Tomás Yarrington, 59, who was governor of the state of Tamaulipas, was arrested in Italy, Mexico’s attorney general’s office said in a statement on April 9.
He is accused of accepting millions in bribes from cartels in exchange for turning a blind eye to narcotics smuggling.
Yarrington was on the run for five years and had a bounty of 15 million Mexican pesos ($800,000) on his head. He is expected to be extradited back to Mexico within days.
U.S. authorities are also pursuing the former governor over allegations that he used the cash to invest in properties in America. According to a 2013 FBI indictment, Yarrington accepted bribes from criminal organizations including the Gulf Cartel, and “allowed them to operate their large scale, multi-ton enterprises freely, which included the smuggling of large quantities of drugs to the U.S for distribution.”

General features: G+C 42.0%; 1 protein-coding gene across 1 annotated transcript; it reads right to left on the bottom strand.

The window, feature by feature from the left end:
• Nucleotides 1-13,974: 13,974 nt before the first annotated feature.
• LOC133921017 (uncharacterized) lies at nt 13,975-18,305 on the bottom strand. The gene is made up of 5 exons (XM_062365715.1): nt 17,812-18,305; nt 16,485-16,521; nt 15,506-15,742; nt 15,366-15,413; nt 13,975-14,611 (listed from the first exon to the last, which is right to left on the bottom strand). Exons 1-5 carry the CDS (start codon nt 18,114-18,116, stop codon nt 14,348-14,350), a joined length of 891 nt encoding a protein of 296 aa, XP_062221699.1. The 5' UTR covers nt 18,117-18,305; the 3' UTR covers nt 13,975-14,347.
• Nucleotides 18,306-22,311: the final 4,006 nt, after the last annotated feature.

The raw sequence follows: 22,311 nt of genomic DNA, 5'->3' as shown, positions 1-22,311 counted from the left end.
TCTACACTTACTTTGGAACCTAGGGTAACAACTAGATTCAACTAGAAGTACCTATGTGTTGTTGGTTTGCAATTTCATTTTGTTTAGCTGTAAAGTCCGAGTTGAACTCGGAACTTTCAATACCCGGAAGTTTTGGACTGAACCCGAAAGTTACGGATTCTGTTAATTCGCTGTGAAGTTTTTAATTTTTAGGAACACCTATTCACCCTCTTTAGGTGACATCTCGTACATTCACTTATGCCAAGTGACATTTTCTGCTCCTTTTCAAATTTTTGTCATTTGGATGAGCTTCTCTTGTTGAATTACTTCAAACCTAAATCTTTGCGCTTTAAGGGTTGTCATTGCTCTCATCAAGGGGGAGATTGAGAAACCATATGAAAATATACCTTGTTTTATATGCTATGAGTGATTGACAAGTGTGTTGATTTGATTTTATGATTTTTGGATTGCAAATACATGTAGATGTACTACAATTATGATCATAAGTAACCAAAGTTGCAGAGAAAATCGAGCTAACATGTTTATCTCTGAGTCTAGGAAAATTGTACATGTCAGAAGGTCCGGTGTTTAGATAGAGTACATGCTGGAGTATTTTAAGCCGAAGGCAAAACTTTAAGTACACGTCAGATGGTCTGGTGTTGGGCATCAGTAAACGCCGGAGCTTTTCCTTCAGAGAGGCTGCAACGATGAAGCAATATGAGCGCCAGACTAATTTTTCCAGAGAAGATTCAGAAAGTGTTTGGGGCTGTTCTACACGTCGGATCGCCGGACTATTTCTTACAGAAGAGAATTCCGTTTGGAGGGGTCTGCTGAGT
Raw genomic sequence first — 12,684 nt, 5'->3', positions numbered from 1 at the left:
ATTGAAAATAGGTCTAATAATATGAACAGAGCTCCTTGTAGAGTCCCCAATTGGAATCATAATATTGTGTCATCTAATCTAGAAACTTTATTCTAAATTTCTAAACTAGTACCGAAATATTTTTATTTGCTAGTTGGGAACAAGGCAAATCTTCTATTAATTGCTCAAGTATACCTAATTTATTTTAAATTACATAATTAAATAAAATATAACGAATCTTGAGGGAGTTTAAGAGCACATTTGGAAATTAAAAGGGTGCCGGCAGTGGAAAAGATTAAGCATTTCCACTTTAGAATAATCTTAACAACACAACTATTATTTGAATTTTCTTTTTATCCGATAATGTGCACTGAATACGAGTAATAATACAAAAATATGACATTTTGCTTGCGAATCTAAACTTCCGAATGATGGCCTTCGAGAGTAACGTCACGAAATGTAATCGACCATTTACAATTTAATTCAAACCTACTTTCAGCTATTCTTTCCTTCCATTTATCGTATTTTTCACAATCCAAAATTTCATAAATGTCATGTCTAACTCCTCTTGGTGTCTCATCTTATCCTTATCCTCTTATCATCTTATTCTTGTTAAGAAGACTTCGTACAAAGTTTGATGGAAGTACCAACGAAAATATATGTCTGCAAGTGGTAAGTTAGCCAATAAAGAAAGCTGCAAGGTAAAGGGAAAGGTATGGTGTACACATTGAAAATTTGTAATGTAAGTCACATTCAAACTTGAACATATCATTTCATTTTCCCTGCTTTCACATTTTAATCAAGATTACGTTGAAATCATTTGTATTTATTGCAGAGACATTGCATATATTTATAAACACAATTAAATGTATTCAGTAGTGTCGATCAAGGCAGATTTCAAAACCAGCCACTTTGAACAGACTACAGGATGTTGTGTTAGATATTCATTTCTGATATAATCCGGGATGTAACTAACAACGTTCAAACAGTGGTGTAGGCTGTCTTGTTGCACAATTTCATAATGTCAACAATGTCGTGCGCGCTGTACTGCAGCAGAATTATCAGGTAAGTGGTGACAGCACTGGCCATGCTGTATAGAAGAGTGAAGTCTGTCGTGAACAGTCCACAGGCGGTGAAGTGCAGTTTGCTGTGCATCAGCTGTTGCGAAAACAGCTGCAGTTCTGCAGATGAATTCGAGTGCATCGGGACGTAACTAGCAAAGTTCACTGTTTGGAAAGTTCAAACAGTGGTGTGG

It continued: “From 2007 to 2009, Yarrington allegedly became involved in the smuggling of large amounts of cocaine through the Port of Veracruz into the United States.”
Mexican authorities have charged him with involvement in organised crime and money laundering, and said his arrest was made possible by an Interpol red notice.
Before he went on the run, Yarrington claimed the charges against him were politically motivated. He was suspended from Mexican President Enrique Nieto’s PRI party in 2012.
Yarrington is not the only Mexican governor to have gone on the run. Former Veracruz governor Javier Duarte has been missing since October after being accused of embezzlement, and César Duarte, ex-governor of Chihuahua, was declared a fugitive in March after being accused of corruption.
Content Originally Published By: Tom Porter @ Newsweek